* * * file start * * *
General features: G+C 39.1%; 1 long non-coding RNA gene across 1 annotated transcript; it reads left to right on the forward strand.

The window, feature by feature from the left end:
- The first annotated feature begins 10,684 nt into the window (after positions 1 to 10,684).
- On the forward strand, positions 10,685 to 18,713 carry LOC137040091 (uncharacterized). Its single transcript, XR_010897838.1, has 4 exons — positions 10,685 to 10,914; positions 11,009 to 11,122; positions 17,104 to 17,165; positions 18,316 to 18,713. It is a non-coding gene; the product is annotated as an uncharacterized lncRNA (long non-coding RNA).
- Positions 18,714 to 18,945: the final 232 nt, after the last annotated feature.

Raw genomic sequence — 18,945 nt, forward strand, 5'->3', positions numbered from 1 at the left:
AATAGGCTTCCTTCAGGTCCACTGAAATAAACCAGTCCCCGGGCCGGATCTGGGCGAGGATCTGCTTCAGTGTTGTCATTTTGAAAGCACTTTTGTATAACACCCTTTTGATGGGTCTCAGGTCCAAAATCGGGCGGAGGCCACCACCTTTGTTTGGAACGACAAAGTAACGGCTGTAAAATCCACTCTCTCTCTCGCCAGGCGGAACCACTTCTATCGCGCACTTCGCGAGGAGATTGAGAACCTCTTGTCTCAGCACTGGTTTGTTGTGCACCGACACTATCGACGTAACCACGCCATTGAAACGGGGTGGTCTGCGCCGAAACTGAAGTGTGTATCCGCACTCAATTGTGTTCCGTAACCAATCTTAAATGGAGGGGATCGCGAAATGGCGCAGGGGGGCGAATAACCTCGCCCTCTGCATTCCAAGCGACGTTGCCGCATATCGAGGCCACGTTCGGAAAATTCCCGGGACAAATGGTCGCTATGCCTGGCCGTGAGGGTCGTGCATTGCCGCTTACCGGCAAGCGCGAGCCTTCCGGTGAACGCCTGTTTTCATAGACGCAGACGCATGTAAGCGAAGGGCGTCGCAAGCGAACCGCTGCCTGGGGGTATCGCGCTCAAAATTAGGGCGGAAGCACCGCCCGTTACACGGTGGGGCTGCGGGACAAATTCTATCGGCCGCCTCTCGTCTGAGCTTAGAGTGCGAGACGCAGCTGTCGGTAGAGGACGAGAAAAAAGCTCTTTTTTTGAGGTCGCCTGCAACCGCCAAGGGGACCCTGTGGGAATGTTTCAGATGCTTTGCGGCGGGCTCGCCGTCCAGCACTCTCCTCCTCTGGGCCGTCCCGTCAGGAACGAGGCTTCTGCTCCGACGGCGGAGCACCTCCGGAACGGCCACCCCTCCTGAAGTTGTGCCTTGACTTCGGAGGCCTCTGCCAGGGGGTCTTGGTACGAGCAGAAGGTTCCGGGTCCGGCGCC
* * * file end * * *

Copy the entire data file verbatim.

General features: G+C 39.1%; 1 long non-coding RNA gene across 1 annotated transcript; it reads left to right on the forward strand.

The window, feature by feature from the left end:
- The first annotated feature begins 10,684 nt into the window (after positions 1 to 10,684).
- On the forward strand, positions 10,685 to 18,713 carry LOC137040091 (uncharacterized). Its single transcript, XR_010897838.1, has 4 exons — positions 10,685 to 10,914; positions 11,009 to 11,122; positions 17,104 to 17,165; positions 18,316 to 18,713. It is a non-coding gene; the product is annotated as an uncharacterized lncRNA (long non-coding RNA).
- Positions 18,714 to 18,945: the final 232 nt, after the last annotated feature.

Raw genomic sequence — 18,945 nt, forward strand, 5'->3', positions numbered from 1 at the left:
AATAGGCTTCCTTCAGGTCCACTGAAATAAACCAGTCCCCGGGCCGGATCTGGGCGAGGATCTGCTTCAGTGTTGTCATTTTGAAAGCACTTTTGTATAACACCCTTTTGATGGGTCTCAGGTCCAAAATCGGGCGGAGGCCACCACCTTTGTTTGGAACGACAAAGTAACGGCTGTAAAATCCACTCTCTCTCTCGCCAGGCGGAACCACTTCTATCGCGCACTTCGCGAGGAGATTGAGAACCTCTTGTCTCAGCACTGGTTTGTTGTGCACCGACACTATCGACGTAACCACGCCATTGAAACGGGGTGGTCTGCGCCGAAACTGAAGTGTGTATCCGCACTCAATTGTGTTCCGTAACCAATCTTAAATGGAGGGGATCGCGAAATGGCGCAGGGGGGCGAATAACCTCGCCCTCTGCATTCCAAGCGACGTTGCCGCATATCGAGGCCACGTTCGGAAAATTCCCGGGACAAATGGTCGCTATGCCTGGCCGTGAGGGTCGTGCATTGCCGCTTACCGGCAAGCGCGAGCCTTCCGGTGAACGCCTGTTTTCATAGACGCAGACGCATGTAAGCGAAGGGCGTCGCAAGCGAACCGCTGCCTGGGGGTATCGCGCTCAAAATTAGGGCGGAAGCACCGCCCGTTACACGGTGGGGCTGCGGGACAAATTCTATCGGCCGCCTCTCGTCTGAGCTTAGAGTGCGAGACGCAGCTGTCGGTAGAGGACGAGAAAAAAGCTCTTTTTTTGAGGTCGCCTGCAACCGCCAAGGGGACCCTGTGGGAATGTTTCAGATGCTTTGCGGCGGGCTCGCCGTCCAGCACTCTCCTCCTCTGGGCCGTCCCGTCAGGAACGAGGCTTCTGCTCCGACGGCGGAGCACCTCCGGAACGGCCACCCCTCCTGAAGTTGTGCCTTGACTTCGGAGGCCTCTGCCAGGGGGTCTTGGTACGAGCAGAAGGTTCCGGGTCCGGCGCC